IMPORTANT MESSAGE: CONSTRUCTION AT LA SENTINEL OFFICE: Due to unforeseen construction work, our office is temporarily closed. We are operating business off site and still accepting ads and classified ads. View Company Directory.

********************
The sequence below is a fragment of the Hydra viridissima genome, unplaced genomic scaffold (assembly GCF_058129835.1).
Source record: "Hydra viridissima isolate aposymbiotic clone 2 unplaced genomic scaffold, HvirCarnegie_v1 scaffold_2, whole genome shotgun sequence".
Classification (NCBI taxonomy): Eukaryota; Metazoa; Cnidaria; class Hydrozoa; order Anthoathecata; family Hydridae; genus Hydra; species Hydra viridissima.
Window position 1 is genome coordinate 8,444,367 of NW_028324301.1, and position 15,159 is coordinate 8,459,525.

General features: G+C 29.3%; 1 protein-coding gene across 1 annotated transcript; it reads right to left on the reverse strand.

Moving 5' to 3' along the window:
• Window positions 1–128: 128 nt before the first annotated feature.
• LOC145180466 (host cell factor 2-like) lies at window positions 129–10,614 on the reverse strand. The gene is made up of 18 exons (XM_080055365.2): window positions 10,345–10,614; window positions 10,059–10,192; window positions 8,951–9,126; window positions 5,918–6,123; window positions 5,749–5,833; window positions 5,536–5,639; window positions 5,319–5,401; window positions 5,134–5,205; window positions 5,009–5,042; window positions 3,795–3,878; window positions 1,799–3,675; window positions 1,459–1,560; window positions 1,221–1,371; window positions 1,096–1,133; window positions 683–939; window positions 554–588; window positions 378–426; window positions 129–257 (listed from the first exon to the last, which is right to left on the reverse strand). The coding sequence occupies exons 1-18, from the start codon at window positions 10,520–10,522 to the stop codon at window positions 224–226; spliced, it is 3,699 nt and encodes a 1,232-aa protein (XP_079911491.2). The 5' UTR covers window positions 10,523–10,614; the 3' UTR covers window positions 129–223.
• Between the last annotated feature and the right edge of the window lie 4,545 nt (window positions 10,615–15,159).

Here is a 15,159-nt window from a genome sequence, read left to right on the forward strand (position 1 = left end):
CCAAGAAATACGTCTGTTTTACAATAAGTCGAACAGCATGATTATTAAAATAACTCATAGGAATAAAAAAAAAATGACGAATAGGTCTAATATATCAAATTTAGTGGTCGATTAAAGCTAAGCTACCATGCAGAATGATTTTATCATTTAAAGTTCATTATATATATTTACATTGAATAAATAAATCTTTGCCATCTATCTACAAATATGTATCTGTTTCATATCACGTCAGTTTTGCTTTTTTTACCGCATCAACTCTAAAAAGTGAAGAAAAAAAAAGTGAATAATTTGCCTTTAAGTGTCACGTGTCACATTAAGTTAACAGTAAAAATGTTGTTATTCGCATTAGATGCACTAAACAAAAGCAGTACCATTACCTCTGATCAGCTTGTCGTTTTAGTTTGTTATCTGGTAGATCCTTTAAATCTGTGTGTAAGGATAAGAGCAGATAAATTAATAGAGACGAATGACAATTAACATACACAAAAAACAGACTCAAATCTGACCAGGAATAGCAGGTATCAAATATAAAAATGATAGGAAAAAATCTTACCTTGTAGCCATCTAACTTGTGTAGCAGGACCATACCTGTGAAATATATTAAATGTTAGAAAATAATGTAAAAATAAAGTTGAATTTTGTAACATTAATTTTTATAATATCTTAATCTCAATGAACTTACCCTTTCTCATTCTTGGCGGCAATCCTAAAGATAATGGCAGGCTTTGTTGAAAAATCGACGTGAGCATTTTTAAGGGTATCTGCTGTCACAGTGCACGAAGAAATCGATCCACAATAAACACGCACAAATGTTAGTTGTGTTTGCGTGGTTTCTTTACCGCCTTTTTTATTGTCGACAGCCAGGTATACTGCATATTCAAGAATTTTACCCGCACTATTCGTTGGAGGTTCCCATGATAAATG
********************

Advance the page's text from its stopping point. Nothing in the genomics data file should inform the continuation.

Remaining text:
Warren Jackson, an attorney for DirecTV, arranged Brotherhood Crusade to receive unclaimed funds. Last week, Charisse Bremond Weaver, the president and CEO of Brotherhood Crusade, listened to a phone message. A female voice said, "Brotherhood Crusade has a settlement check for $17,000." “I didn’t quite know what it was about, but I was extremely happy and very surprised,” said Bremond Weaver. For hours, however, the details remained murky. As the fine print began to fill in, she found out that the check coming to the Brotherhood would be for exactly $17, 442.99. And the person she had to thank for it was DirecTV attorney Warren Jackson. He had suggested that the 43-year-old nonprofit be the recipient of funds from a class-action case where, for one reason or another, the money could not be distributed to the plaintiffs. It may have been that they could not be found, or that some never cashed their checks—but whatever the reason, the residual funds were now being contributed to the Brotherhood Crusade, which offers everything from health and fitness programs, to education, to economic empowerment, as a way to uplift underserved communities in South Los Angeles. “Technically, at the end of the day,” said Jackson, “it’s a donation from DirecTV.” But it was made possible because of a legal rule known as the Cy-pres (sigh-pray) doctrine, where funds in a class-action case that cannot be distributed are given to an appropriate charitable cause. Cy-pres, Jackson translates, is French for ‘as near as possible.’ And since the case was about unfair wages and poor treatment in a company that DirecTV acquired—prior to the lawsuit, Jackson clarified—“we thought that giving the funds to Brotherhood Crusade was a neat fit, because they are all about advocacy and job training.” “DirecTV has a long history of supporting the Brotherhood Crusade,” Jackson noted, “going back to Danny Bakewell’s leadership of the organization. Since Charisse took over [in 2006], she has reached out to me, and we respect what Brotherhood does in the community.” Bremond Weaver says the funds have already been “earmarked for the nonprofit’s Jr. Executive Leadership and Elevate America programs, where youths develop skills sets needed to succeed in the workforce.” The programs help both the unemployed and the underemployed, and service youths and young adults. “We are very much appreciative,” Bremond Weaver added. “ We are pleased to have such amazing partners, and these funds will make a big difference.